9 Bleeker Street is a three story building. The first floor is the office, headquarters and meeting room of the Youth International Party ("YIP"). The second floor is Beal's private residence. It is accessible solely through a door off the second floor landing. The printing operations of YIP are located on the third floor. It is there that the organization publishes its newspaper, a book entitled "Blacklisted News," and various other periodicals and leaflets. Torbush Aff. ¶ 1-3.

While officers McCormick and Mueller were securing the premises, Bennett Masel walked up to 9 Bleeker Street and knocked repeatedly on the front door. Mueller Aff. ¶ 8. According to officer Mueller, "Masel did not appear to have a key . . .; however, it was clear from the way he was looking up to the windows on the upper floor of the building that he had some connection with the premises." Mueller Aff. ¶ 8.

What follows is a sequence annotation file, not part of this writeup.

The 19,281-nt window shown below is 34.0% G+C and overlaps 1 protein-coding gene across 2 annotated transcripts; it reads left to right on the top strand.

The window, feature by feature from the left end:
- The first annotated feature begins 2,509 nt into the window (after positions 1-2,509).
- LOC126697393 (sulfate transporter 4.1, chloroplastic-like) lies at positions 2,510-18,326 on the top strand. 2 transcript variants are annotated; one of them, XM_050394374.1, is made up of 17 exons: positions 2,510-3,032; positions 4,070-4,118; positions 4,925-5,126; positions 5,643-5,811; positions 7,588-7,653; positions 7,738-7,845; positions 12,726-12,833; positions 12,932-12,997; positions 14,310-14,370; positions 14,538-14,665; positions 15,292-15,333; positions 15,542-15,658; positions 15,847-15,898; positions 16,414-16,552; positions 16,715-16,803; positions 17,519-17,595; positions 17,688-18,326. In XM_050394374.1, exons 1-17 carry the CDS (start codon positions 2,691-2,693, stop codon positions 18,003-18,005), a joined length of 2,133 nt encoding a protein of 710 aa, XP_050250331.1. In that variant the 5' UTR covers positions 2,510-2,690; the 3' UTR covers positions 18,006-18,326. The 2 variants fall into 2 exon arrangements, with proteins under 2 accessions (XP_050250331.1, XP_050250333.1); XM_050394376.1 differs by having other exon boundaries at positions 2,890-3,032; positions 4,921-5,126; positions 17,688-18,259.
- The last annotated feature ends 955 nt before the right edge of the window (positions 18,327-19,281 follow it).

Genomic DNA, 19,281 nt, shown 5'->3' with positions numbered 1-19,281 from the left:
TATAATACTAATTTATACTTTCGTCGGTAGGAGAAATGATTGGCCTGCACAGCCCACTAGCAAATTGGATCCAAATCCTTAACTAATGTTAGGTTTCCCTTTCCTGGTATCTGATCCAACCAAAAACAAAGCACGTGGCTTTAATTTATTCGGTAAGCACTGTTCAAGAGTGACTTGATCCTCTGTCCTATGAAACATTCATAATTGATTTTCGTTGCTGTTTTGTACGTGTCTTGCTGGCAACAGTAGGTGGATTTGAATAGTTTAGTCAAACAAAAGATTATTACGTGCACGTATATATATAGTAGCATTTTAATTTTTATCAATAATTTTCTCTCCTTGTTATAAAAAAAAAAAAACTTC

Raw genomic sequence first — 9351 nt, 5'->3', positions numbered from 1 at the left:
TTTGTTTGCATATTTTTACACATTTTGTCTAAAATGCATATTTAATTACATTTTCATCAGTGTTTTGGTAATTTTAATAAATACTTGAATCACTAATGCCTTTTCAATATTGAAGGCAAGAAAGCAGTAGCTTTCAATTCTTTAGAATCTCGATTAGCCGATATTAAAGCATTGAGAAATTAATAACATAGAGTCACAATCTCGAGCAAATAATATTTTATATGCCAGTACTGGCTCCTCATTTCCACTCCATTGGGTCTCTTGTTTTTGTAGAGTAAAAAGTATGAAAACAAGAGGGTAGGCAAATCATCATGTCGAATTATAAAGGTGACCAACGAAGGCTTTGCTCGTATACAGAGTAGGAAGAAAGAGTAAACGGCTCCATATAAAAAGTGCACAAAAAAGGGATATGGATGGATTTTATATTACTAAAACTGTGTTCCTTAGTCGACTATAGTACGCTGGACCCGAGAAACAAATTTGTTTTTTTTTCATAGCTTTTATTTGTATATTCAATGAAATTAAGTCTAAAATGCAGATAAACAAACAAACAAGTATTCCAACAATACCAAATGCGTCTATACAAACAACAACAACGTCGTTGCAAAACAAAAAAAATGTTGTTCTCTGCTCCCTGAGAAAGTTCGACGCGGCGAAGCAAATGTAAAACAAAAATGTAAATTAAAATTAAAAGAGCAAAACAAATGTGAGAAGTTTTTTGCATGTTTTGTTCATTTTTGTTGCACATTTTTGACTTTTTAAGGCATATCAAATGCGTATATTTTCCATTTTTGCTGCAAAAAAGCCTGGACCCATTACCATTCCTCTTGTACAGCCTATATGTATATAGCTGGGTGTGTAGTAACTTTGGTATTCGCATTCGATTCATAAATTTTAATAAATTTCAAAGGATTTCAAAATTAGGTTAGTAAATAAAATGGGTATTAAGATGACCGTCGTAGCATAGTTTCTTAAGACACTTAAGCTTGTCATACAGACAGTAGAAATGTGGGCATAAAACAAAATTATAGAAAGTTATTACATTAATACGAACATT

The two officers approached Masel. They identified themselves as police officers and told Masel they wanted to talk to him. Officer McCormick immediately displayed his police identification and his gun. McCormick Aff. ¶ 17. Officer Mueller had a DEA badge around his waist and a gun on his hip. Mueller Aff. ¶ 17. The officers first advised Masel that no one could go in or out of the building until after the warrant had arrived. McCormick Aff. ¶ 7. Then, they began asking Masel repeatedly to identify himself and to state his business. McCormick Aff. ¶ 8. According to the officers, Masel "became verbally abusive and refused to answer [any] questions. He used many profanities and drew attention to himself and the scene around [them]." Mueller Aff. ¶ 10. Masel began yelling: "The police are going to hurt me." McCormick Aff. ¶ 8.